Tuesday, July 9, 2013

cut command

The cut command takes a vertical slice of a file, printing only the specified columns or fields. Like the sort command, the cut command defines a field as a word set off by blanks, unless you specify your own delimiter. It's easiest to think of a column as just the n th character on each line. In other words, "column 5" consists of the fifth character of each line. Consider a slight variation on the company.data file we've been playing with in this section:

If you want to print just columns 1 to 6 of each line (the employee serial numbers), use the -c1-6 flag, as in this command:

cut -c1-6 company.data

If you want to print just columns 4 and 8 of each line (the first letter of the department and the fourth digit of the serial number), use the -c4,8 flag, as in this command:

cut -c4,8 company.data

And since this file obviously has fields delimited by colons, we can pick out just the last names by specifying the -d:and -f3 flags, like this:

cut -d: -f3 company.data

It's often the case that you want to use a space as the delimiter. To do so, you must put the delimiter in single quotes, like this: -d' '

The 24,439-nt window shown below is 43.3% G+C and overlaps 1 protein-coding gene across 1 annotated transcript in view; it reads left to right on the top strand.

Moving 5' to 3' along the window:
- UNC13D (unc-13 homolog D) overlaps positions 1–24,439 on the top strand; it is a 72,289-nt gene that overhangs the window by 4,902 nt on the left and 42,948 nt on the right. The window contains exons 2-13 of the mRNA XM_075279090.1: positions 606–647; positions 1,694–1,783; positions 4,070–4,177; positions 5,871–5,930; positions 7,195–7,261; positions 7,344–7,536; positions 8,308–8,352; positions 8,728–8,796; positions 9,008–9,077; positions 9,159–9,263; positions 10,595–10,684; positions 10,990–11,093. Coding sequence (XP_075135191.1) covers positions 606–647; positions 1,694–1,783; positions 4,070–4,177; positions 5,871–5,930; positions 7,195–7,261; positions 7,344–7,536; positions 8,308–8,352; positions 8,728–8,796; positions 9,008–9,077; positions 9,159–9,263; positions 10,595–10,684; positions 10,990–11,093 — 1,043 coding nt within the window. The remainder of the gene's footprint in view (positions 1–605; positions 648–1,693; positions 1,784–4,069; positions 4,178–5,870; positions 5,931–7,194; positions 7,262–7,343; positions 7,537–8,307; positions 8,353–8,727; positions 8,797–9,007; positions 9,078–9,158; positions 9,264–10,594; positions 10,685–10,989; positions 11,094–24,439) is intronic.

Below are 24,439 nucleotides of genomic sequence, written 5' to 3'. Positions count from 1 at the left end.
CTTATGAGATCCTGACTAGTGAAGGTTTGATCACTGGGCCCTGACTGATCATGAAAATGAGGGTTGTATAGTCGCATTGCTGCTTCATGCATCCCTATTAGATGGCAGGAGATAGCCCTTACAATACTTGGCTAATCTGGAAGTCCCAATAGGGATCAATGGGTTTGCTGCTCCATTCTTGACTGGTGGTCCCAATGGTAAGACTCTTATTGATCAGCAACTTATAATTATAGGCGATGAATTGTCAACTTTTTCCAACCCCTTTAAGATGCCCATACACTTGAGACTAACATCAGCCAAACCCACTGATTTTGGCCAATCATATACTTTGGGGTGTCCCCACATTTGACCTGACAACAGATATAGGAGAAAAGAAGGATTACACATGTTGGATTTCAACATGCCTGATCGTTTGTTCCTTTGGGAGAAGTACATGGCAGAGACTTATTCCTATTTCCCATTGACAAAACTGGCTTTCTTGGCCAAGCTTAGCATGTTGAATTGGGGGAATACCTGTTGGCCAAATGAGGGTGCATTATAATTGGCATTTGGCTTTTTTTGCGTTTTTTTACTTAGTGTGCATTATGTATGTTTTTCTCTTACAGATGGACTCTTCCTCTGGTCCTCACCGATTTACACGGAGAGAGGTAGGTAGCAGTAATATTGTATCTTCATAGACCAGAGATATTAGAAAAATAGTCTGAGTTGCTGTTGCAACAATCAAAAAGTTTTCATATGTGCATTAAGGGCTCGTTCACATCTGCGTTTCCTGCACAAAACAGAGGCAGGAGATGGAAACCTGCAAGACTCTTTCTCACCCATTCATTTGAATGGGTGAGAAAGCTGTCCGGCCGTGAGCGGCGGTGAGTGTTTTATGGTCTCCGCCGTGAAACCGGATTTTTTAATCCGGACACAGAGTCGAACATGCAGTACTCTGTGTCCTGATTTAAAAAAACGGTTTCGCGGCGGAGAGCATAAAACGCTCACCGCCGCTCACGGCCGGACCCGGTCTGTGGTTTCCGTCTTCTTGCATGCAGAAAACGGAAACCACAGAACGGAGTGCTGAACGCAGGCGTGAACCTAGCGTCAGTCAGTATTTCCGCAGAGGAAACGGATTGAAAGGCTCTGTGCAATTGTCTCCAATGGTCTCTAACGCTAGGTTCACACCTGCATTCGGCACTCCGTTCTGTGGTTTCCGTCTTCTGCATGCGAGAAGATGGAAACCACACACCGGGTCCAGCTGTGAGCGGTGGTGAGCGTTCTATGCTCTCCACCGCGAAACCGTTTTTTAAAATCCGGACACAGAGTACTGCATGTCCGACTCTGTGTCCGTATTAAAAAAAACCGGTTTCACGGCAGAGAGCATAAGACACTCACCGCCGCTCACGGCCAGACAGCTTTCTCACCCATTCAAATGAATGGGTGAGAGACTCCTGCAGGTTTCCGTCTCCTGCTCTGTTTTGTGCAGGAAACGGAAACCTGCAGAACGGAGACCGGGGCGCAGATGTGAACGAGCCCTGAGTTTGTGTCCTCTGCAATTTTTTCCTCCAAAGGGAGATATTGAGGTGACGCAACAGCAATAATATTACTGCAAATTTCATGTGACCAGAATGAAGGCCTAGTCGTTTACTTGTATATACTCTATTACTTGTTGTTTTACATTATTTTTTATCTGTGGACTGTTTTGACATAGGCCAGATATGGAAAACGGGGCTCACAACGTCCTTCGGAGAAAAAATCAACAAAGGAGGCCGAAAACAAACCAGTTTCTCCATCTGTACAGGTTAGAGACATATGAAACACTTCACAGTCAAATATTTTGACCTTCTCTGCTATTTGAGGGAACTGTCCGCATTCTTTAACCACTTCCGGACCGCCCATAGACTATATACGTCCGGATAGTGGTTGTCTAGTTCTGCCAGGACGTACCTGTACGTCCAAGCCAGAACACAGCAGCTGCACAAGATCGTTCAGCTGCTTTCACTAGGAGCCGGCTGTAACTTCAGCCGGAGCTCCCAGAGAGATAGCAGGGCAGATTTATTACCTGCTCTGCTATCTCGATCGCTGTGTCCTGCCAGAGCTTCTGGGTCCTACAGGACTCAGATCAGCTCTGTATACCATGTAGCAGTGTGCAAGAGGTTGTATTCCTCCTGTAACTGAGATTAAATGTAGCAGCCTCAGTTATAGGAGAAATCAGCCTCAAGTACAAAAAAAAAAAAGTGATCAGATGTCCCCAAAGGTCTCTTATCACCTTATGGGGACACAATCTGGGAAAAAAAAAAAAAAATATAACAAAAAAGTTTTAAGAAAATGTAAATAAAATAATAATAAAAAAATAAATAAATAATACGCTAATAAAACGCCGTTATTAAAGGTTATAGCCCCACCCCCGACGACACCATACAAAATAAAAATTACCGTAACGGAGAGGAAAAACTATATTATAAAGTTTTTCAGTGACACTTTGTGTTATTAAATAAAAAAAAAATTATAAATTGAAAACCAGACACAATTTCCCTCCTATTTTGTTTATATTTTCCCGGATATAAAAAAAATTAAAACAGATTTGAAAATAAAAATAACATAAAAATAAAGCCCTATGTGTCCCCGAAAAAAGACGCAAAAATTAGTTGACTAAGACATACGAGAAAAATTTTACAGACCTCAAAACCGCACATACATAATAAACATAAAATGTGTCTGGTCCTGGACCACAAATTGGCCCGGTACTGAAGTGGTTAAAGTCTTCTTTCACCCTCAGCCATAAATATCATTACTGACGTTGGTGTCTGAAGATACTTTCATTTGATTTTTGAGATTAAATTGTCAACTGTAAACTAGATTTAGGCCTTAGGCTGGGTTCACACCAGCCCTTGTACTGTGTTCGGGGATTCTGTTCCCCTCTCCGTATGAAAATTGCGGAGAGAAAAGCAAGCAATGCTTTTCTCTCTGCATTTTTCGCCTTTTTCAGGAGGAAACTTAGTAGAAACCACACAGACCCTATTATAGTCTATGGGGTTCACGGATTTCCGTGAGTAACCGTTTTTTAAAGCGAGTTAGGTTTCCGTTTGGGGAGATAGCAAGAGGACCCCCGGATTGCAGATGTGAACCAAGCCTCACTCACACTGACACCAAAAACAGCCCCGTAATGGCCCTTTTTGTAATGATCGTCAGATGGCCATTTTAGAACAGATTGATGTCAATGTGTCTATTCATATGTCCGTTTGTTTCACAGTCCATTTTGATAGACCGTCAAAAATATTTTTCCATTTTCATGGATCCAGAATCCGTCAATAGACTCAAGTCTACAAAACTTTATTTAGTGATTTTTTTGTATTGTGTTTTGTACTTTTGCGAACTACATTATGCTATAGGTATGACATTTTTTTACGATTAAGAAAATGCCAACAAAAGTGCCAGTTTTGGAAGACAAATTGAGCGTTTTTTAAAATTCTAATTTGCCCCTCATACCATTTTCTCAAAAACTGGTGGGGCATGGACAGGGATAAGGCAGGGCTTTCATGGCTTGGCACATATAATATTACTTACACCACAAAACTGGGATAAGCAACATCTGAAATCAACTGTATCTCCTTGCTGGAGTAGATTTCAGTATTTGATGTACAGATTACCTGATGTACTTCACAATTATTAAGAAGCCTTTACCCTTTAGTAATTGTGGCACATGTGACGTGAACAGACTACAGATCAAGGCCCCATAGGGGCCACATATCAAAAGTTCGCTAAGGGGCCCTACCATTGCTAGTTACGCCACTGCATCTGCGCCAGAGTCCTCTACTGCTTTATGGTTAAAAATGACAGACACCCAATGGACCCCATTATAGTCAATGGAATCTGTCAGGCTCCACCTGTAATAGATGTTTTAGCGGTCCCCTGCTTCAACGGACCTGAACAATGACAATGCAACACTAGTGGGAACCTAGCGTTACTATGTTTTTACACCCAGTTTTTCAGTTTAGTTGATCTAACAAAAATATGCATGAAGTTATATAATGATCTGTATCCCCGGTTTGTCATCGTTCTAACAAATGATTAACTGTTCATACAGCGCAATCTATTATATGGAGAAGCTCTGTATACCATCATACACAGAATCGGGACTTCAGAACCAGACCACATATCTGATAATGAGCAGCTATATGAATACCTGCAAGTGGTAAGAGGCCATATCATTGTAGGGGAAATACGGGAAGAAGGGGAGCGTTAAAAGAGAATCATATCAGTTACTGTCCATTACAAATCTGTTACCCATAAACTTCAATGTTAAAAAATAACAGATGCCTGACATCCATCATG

Also, when you want to cut from a starting point to the end of the line, just leave off the final field number, as shown in the example below.

Let's say this is your test.txt file:
abc def ghi jkl
mno pqr stu vwx
yz1 234 567 890

To cut only columns 2-END, do this: cut -d' ' -f2- test.txt

And the results are:
def ghi jkl
pqr stu vwx
234 567 890

Here is a summary of the most common flags for the cut command:

-c [n | n,m | n-m] Specify a single column, multiple columns (separated by a comma), or range of columns (separated by a dash).
 [n | n,m | n-m] Specify a single field, multiple fields (separated by a comma), or range of fields (separated by a dash).
c Specify the field delimiter.
 Suppress (don't print) lines not containing the delimiter.

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